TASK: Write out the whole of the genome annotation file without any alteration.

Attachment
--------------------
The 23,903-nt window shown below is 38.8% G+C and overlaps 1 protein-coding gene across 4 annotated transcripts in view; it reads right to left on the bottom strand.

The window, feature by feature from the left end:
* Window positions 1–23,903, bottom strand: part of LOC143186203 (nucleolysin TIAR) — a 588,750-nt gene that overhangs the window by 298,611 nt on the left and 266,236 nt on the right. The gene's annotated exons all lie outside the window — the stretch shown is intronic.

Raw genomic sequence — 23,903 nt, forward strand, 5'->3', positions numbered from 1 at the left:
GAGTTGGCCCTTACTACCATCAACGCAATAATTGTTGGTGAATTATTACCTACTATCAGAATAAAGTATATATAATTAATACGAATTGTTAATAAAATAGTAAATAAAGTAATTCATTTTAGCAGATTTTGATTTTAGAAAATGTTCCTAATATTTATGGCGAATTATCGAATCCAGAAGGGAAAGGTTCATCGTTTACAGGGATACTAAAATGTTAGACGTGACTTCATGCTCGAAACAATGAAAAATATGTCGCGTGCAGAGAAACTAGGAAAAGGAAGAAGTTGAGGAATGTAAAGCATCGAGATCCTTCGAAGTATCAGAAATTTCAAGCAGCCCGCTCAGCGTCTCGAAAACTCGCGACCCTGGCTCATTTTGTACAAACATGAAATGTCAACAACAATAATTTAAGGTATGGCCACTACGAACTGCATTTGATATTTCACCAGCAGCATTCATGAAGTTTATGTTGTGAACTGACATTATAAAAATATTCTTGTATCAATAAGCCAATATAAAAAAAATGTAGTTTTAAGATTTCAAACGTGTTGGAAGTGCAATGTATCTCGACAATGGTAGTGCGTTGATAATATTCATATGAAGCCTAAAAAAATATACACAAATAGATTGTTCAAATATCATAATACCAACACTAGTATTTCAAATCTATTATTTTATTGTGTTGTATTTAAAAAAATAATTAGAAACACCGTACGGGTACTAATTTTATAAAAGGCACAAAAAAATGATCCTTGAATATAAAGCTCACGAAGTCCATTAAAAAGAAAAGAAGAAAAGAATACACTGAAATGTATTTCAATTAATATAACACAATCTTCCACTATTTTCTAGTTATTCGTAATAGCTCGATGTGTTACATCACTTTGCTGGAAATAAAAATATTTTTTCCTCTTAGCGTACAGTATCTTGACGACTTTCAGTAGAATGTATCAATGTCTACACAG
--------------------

The 23,903-nt window shown below is 38.8% G+C and overlaps 1 protein-coding gene across 4 annotated transcripts in view; it reads right to left on the bottom strand.

The window, feature by feature from the left end:
* Window positions 1–23,903, bottom strand: part of LOC143186203 (nucleolysin TIAR) — a 588,750-nt gene that overhangs the window by 298,611 nt on the left and 266,236 nt on the right. The gene's annotated exons all lie outside the window — the stretch shown is intronic.

Raw genomic sequence — 23,903 nt, forward strand, 5'->3', positions numbered from 1 at the left:
GAGTTGGCCCTTACTACCATCAACGCAATAATTGTTGGTGAATTATTACCTACTATCAGAATAAAGTATATATAATTAATACGAATTGTTAATAAAATAGTAAATAAAGTAATTCATTTTAGCAGATTTTGATTTTAGAAAATGTTCCTAATATTTATGGCGAATTATCGAATCCAGAAGGGAAAGGTTCATCGTTTACAGGGATACTAAAATGTTAGACGTGACTTCATGCTCGAAACAATGAAAAATATGTCGCGTGCAGAGAAACTAGGAAAAGGAAGAAGTTGAGGAATGTAAAGCATCGAGATCCTTCGAAGTATCAGAAATTTCAAGCAGCCCGCTCAGCGTCTCGAAAACTCGCGACCCTGGCTCATTTTGTACAAACATGAAATGTCAACAACAATAATTTAAGGTATGGCCACTACGAACTGCATTTGATATTTCACCAGCAGCATTCATGAAGTTTATGTTGTGAACTGACATTATAAAAATATTCTTGTATCAATAAGCCAATATAAAAAAAATGTAGTTTTAAGATTTCAAACGTGTTGGAAGTGCAATGTATCTCGACAATGGTAGTGCGTTGATAATATTCATATGAAGCCTAAAAAAATATACACAAATAGATTGTTCAAATATCATAATACCAACACTAGTATTTCAAATCTATTATTTTATTGTGTTGTATTTAAAAAAATAATTAGAAACACCGTACGGGTACTAATTTTATAAAAGGCACAAAAAAATGATCCTTGAATATAAAGCTCACGAAGTCCATTAAAAAGAAAAGAAGAAAAGAATACACTGAAATGTATTTCAATTAATATAACACAATCTTCCACTATTTTCTAGTTATTCGTAATAGCTCGATGTGTTACATCACTTTGCTGGAAATAAAAATATTTTTTCCTCTTAGCGTACAGTATCTTGACGACTTTCAGTAGAATGTATCAATGTCTACACAG